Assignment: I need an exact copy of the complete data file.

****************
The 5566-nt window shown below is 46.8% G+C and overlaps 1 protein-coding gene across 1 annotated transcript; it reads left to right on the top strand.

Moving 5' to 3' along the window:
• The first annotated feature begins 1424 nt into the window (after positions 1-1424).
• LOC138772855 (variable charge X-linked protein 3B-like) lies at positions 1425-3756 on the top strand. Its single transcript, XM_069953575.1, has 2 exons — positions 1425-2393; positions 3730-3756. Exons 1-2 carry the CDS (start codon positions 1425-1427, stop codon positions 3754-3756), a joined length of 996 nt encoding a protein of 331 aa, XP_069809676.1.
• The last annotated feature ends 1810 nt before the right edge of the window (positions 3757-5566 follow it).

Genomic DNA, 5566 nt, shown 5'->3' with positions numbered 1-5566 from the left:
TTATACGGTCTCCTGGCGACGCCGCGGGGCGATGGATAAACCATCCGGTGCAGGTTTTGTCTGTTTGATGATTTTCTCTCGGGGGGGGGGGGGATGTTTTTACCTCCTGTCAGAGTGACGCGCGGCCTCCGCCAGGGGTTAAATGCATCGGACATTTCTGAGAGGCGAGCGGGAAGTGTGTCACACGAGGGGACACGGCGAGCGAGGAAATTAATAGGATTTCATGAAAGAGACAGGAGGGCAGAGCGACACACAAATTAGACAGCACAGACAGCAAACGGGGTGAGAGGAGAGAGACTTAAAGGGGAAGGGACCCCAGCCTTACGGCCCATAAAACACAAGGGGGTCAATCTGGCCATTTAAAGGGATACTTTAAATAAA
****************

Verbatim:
The 5566-nt window shown below is 46.8% G+C and overlaps 1 protein-coding gene across 1 annotated transcript; it reads left to right on the top strand.

Moving 5' to 3' along the window:
• The first annotated feature begins 1424 nt into the window (after positions 1-1424).
• LOC138772855 (variable charge X-linked protein 3B-like) lies at positions 1425-3756 on the top strand. Its single transcript, XM_069953575.1, has 2 exons — positions 1425-2393; positions 3730-3756. Exons 1-2 carry the CDS (start codon positions 1425-1427, stop codon positions 3754-3756), a joined length of 996 nt encoding a protein of 331 aa, XP_069809676.1.
• The last annotated feature ends 1810 nt before the right edge of the window (positions 3757-5566 follow it).

Genomic DNA, 5566 nt, shown 5'->3' with positions numbered 1-5566 from the left:
TTATACGGTCTCCTGGCGACGCCGCGGGGCGATGGATAAACCATCCGGTGCAGGTTTTGTCTGTTTGATGATTTTCTCTCGGGGGGGGGGGGGATGTTTTTACCTCCTGTCAGAGTGACGCGCGGCCTCCGCCAGGGGTTAAATGCATCGGACATTTCTGAGAGGCGAGCGGGAAGTGTGTCACACGAGGGGACACGGCGAGCGAGGAAATTAATAGGATTTCATGAAAGAGACAGGAGGGCAGAGCGACACACAAATTAGACAGCACAGACAGCAAACGGGGTGAGAGGAGAGAGACTTAAAGGGGAAGGGACCCCAGCCTTACGGCCCATAAAACACAAGGGGGTCAATCTGGCCATTTAAAGGGATACTTTAAATAAA